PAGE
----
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NHGRI Scientist Named 2004 President-Elect of American Society of Human Genetics

October 2002

Robert L. Nussbaum, M.D.BETHESDA, Md. - The American Society of Human Genetics (ASHG) has selected Robert L. Nussbaum, M.D., of the National Human Genome Research Institute (NHGRI) to serve as the group's president in 2004. Dr. Nussbaum is chief of both the Genetic Disease Research Branch and the Inherited Disease Research Branch in NHGRI's Division of Intramural Research.

"It comes as no surprise to me that the members of ASHG have selected Dr. Nussbaum as their President-Elect," said NHGRI Director Francis S. Collins, M.D., Ph.D. "Bob is a prominent leader in the field of human genetics and has made considerable contributions to identifying the genetic abnormalities and destructive mechanisms involved in Parkinson's disease and Lowe's Syndrome. ASHG will surely benefit from his leadership."

ASHG was founded in 1948 as the primary professional membership organization for human geneticists in the Americas. The nearly 8,000 members include researchers, academicians, clinicians, laboratory practice professionals, genetic counselors, nurses and others involved in or with a special interest in human genetics.

"The last few decades have been extremely exciting times for human geneticists," said Dr. Nussbaum. "The ASHG and its members have been at the forefront of these efforts. It is a tremendous honor and privilege to have been asked to lead the ASHG."

Dr. Nussbaum said that he and ASHG 2003 President David Valle, M.D., of Johns Hopkins University School of Medicine's Institute of Genetic Medicine, plan to work closely together during the span of their tenures to strengthen ties with the genomic and gene therapy research communities.

As president-elect and president, Dr. Nussbaum also will provide leadership to ASHG and serve on its board of directors, which is responsible for managing the policies of the society. He also will serve on the ASHG's standing committees - such as the program committee, which plans the annual meeting.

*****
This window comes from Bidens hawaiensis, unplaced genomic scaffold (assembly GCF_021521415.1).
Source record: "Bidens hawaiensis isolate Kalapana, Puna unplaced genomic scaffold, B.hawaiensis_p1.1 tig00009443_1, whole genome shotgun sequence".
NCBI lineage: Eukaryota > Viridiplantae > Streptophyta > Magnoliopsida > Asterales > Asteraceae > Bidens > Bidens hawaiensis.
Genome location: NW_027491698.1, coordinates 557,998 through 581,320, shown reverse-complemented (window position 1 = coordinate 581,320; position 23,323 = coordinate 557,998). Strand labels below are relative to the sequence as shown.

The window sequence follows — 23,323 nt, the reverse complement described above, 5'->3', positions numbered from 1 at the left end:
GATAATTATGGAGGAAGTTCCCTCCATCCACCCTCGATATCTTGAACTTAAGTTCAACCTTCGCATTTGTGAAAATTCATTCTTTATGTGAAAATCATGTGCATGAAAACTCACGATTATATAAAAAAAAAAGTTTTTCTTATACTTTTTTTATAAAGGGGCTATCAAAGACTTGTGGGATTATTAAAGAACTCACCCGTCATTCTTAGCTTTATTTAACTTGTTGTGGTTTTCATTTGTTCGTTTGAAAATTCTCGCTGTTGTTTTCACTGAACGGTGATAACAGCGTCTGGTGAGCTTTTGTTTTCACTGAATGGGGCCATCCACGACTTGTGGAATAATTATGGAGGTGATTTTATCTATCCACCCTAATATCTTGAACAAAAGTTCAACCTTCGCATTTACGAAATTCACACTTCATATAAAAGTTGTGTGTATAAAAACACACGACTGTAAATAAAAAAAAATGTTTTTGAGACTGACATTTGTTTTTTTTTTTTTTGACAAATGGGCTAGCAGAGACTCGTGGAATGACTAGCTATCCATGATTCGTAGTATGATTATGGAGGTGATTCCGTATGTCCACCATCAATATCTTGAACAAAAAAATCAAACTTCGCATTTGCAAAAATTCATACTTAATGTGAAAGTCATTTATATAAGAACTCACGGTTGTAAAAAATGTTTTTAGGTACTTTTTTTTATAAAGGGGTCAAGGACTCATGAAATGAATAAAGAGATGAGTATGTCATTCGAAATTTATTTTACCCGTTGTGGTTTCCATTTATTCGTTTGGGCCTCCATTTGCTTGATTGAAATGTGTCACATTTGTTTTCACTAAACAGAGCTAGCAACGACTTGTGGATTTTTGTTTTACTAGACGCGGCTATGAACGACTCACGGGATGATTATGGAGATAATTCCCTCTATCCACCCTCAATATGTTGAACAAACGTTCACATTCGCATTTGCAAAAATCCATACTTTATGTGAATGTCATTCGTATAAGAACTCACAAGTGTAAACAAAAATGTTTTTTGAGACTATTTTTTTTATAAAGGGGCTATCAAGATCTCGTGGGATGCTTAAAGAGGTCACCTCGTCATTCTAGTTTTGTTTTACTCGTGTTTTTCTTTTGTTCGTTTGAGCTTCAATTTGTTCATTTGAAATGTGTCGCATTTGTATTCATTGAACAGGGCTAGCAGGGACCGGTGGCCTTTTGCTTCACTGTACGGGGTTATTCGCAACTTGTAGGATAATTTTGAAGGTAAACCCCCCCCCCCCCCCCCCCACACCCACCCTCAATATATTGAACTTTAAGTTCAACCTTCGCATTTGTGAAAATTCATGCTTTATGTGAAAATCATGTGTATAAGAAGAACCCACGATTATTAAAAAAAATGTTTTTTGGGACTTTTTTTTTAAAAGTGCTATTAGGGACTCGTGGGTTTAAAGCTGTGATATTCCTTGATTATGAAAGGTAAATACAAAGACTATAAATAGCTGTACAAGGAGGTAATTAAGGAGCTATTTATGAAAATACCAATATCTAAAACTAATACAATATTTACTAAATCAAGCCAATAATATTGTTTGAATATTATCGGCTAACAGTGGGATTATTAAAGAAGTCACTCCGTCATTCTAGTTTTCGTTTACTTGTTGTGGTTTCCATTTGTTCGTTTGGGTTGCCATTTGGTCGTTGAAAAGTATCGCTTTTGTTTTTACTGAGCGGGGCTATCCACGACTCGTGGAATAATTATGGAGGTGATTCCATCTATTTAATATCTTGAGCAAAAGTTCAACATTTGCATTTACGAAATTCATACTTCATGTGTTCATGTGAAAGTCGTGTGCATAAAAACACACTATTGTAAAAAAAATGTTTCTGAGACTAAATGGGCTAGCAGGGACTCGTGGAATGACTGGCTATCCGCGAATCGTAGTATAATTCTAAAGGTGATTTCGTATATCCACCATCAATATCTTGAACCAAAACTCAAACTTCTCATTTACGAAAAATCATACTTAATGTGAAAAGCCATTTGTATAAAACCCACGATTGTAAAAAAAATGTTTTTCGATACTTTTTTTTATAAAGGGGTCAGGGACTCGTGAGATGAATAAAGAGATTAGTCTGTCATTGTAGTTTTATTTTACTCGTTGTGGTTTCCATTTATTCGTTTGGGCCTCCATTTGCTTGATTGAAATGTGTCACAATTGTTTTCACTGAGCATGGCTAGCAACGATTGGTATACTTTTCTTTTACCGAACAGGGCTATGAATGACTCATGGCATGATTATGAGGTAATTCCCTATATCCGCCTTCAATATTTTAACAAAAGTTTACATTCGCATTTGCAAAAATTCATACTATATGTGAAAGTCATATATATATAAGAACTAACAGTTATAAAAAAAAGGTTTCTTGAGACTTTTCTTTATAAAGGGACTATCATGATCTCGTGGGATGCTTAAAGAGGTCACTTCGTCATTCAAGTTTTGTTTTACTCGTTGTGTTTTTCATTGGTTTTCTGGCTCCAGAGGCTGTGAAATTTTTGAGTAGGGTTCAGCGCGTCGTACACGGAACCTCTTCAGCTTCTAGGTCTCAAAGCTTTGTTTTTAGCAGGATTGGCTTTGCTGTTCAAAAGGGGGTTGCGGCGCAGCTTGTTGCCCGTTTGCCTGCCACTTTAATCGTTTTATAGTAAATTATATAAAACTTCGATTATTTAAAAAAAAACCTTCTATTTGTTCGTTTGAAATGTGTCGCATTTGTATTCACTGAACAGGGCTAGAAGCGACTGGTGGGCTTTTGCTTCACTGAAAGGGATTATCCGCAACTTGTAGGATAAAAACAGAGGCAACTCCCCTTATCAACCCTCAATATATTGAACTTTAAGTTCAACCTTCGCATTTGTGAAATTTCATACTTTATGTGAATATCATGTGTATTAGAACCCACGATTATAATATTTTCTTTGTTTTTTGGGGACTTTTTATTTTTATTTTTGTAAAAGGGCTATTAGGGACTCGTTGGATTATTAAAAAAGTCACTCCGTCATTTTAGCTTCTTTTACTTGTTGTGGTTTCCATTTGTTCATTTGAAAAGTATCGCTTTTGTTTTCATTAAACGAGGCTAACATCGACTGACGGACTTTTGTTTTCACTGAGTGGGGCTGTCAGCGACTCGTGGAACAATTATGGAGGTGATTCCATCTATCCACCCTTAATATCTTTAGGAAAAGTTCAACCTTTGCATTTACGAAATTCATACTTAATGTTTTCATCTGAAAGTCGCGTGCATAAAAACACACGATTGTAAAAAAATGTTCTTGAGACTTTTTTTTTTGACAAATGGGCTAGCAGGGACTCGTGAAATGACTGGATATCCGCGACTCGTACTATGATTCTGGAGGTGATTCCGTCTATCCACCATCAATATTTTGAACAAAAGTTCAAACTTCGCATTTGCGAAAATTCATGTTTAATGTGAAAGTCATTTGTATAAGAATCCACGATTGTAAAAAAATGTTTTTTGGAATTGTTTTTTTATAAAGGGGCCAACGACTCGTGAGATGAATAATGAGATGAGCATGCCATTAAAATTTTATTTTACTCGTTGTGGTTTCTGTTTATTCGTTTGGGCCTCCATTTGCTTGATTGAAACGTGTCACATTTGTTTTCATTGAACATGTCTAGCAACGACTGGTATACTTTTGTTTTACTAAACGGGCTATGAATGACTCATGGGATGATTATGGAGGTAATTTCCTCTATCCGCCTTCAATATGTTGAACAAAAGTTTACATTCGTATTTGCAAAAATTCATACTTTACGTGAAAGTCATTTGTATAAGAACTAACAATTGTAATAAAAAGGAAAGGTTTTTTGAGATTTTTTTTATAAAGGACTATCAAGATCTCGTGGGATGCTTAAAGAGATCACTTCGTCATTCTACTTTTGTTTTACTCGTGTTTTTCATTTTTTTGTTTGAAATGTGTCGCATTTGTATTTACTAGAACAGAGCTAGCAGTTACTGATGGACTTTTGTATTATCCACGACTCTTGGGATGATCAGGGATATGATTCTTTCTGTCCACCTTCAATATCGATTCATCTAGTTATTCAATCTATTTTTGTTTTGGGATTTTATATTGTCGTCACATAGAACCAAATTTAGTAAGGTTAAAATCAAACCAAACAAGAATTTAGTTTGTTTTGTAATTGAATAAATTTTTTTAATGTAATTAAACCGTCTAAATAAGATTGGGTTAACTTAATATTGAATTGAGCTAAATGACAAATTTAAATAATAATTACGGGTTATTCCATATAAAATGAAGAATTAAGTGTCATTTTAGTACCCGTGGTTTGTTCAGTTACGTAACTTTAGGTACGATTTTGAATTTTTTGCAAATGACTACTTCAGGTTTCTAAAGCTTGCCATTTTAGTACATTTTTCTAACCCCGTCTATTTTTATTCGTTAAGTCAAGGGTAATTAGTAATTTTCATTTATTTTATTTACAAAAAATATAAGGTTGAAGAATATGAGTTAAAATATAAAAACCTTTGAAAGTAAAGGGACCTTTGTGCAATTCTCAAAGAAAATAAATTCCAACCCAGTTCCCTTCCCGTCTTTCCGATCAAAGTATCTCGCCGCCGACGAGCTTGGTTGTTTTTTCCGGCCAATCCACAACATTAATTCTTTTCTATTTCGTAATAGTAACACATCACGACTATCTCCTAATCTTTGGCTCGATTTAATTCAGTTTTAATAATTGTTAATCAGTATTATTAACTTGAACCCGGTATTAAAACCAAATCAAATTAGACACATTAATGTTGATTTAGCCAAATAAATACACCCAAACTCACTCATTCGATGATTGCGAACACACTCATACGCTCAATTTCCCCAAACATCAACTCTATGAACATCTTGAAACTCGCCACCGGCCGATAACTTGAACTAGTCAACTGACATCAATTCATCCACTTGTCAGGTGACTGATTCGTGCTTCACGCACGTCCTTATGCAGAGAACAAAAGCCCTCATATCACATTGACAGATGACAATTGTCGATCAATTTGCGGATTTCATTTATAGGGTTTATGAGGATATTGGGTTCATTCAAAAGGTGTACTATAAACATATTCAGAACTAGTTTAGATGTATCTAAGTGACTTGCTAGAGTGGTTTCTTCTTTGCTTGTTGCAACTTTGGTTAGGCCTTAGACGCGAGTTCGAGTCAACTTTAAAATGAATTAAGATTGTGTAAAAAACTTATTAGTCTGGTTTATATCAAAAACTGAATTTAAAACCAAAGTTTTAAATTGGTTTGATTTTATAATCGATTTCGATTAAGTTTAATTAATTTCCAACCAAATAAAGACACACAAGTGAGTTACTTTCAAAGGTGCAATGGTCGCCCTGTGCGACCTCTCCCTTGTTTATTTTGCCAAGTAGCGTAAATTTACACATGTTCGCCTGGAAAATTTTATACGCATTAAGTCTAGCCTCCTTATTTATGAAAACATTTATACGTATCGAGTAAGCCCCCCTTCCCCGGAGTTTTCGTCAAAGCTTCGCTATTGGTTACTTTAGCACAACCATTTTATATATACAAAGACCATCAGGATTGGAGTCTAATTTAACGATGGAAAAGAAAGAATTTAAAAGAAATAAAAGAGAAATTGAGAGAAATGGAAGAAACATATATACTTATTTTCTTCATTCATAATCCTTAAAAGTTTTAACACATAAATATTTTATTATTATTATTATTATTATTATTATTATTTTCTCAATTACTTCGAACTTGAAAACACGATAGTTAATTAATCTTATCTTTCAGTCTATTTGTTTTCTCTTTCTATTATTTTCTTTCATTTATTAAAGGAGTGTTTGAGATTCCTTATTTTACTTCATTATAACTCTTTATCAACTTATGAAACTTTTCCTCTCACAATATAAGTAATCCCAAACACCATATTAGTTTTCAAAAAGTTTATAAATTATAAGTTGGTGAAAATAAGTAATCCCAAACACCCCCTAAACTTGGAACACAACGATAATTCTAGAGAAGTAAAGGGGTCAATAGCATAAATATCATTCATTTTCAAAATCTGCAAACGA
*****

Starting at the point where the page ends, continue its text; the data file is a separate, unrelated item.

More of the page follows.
ASHG holds an annual meeting, set this year in Baltimore, Oct. 15-19, and publishes the peer-reviewed American Journal of Human Genetics to facilitate the exchange of research findings among members. In addition, ASHG promotes genetics education among future genetics professionals and the public, and facilitates interactions between geneticists and other communities to inform and support responsible social and scientific policies.

"For my entire professional life," Dr. Nussbaum said, "the annual meeting has been a focal point for me where I can come together with other scientists and medical professionals interested in human genetics education and research to share ideas, research findings and policy initiatives."

Dr. Nussbaum earned his M.D. in 1975 from the Harvard University/Massachusetts Institute of Technology Joint Program in Health Sciences and Technology in Cambridge, Mass. From 1975 to 1978, he completed a residency in internal medicine at St. Louis' Washington University and at Barnes Hospital, also in St. Louis. He was a fellow in genetics at the Baylor College of Medicine in Houston from 1978 to 1981. From 1981 to 1984, he was an assistant professor of medicine at Baylor College of Medicine and an associate with the Howard Hughes Medical Institute (HHMI), Chevy Chase, Md.

From 1984 to 1993, Dr. Nussbaum was an associate investigator with HHMI in the Department of Genetics at the University of Pennsylvania in Philadelphia. During this period, he was also a physician in the Division of Human Genetics at Children's Hospital of Philadelphia.

Dr. Nussbaum came to NHGRI in 1993. In addition to his other roles at the institute, he is director of the Clinical Molecular Genetics Training Program, an executive faculty member of the Joint National Institutes of Health-Johns Hopkins University Genetic Counseling Training Program, and the project officer for the Center for Inherited Disease Research in Baltimore, a research center that analyzes common disorders caused by the actions of multiple genes and interactions with the environment.

Dr. Nussbaum served on the ASHG Program Committee from 1989 to 1992 (chair of the 1992 meeting), the Board of Directors from 1992 to 1996 and the Awards Committee from 1998 to 2001.

NHGRI is one of the 27 institutes and centers at the National Institutes of Health, which is an agency of the Department of Health and Human Services (DHHS). The NHGRI Division of Intramural Research develops and implements technology to understand, diagnose and treat genomic and genetic diseases. Additional information about NHGRI can be found at its Web site, www.genome.gov.

Last updated: August 01, 2012